(Bloomberg) --

European banks are underestimating the risks they face from borrowers hit hard by the pandemic, potentially laying the ground for an increase in bad loans, according to their top regulator.

Two-thirds of the models banks use to calculate loan risk are factoring in a lower probability of default for companies in the hotel and accommodation industry than before the pandemic, said Edouard Fernandez-Bollo, a member of the European Central Bank’s supervisory board.

“Who can believe that? This is completely counter-intuitive,” he said at a conference on Friday. “The backward-looking risk metrics that the banks are using are no longer fit for purpose today because they are underrating the risk, because they are projecting in fact implicitly the continuation of the credit support given by the state and this is not the case.”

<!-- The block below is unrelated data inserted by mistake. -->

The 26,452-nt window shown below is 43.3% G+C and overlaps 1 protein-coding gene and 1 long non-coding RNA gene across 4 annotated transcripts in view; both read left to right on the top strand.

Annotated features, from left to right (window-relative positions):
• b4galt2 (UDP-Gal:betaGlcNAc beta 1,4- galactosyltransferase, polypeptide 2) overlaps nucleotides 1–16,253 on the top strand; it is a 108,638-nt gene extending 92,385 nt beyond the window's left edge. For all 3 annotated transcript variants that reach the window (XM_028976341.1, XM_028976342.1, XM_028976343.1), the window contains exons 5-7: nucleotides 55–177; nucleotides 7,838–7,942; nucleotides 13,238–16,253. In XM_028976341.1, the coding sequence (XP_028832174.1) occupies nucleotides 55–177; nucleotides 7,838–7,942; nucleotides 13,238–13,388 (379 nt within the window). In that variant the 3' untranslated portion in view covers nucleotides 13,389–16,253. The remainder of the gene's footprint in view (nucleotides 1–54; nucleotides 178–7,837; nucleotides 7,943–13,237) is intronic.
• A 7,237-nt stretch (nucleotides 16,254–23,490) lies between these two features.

The risk models rely on data from the previous decade, meaning they have factored in the lack of defaults during the pandemic and “mechanically, without maybe real deliberation,” he said.

The ECB is pushing banks to take account of potential risks when issuing new loans in order to avoid a build up of soured debt in the future, Fernandez-Bollo said. Still, the industry “is in a good place” and has tackled the pandemic, also thanks to public support measures, he said.

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